Notwithstanding its limitations, the sonic quality of the VCEQ3 is very good, and the filtered sound is never less than smooth and appealing. However, before rushing out to buy, this is one Cwejman module where you might like to consider the alternatives. For example, Analogue Systems offer a similar module, the RS360, but each of its three filters simultaneously provides low-pass, high-pass, notch and band-pass outputs that you can direct to different destinations within the synthesizer, for a much wider range of signal processing effects. In a different vein, the Doepfer A127 has just a single profile (band-boost, with a significantly narrower range of frequencies than the Cwejman) but adds a dedicated triangle-wave LFO to the cutoff frequency of each filter. On the other hand, neither the AS nor Doepfer modules offer CV control over bandwidth or gain, which the Cwejman module does, so I'll leave you to decide which of these (or the alternatives from elsewhere) is the most suitable for your needs.
At first sight, each of these modules appears to be more expensive than the Eurorack equivalents obtainable from elsewhere, but a comparison with the leading British manufacturer shows that such a comparison isn't quite as straightforward as it seems. Ignoring the considerable differences between the two set of products, a pair of British LFOs and a ring modulator would cost £217, while the DLFO retails for 388 Euros, which is about £270. More strikingly, the British three-band filter is significantly cheaper, at £199, than the VCEQ3, at 396 Euros (£275), but a pair of British ring modulators plus an oscillator to provide a carrier would set you back £225 compared with 319 Euros (£220 or thereabouts) for the RM2S. So the prices are not as different as you might think. Furthermore, the Cwejman modules are designed and built to particularly high engineering standards, and you may well prefer the Cwejman's painted panels to the brushed aluminium fascias provided by other manufacturers.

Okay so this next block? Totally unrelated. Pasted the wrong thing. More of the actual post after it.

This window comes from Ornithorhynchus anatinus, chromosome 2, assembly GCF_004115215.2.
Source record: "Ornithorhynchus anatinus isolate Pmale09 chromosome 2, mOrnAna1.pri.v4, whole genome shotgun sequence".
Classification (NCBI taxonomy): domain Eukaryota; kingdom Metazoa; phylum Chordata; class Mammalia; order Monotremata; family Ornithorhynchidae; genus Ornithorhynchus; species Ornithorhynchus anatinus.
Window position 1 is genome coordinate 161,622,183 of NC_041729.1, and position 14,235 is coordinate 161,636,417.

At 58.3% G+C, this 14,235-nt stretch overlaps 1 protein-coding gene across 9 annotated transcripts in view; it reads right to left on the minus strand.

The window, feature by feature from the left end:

Nonetheless, you would still be ill-advised to try to construct a complete modular synthesizer from Cwejman modules alone, if only because you would immediately find the lack of mixers, multiples and attenuators to be very limiting. But as high-performance additions within a mixed-manufacturer modular synth, the Cwejman modules are superb, often offering superior sound-shaping and performance possibilities.
So will we ever be able to build a complete, self-contained Cwejman modular? There are five additional modules in the pipeline at the time of writing, and four of these will offer sound-creation possibilities that I suspect may be unique to Cwejman, but none contain the 'bread and butter' facilities that are currently missing. I just hope that Wowa Cwejman will get round to producing the missing bits and pieces, because I suspect that a pure 'Cwejman Modular' would be a remarkable synthesizer. .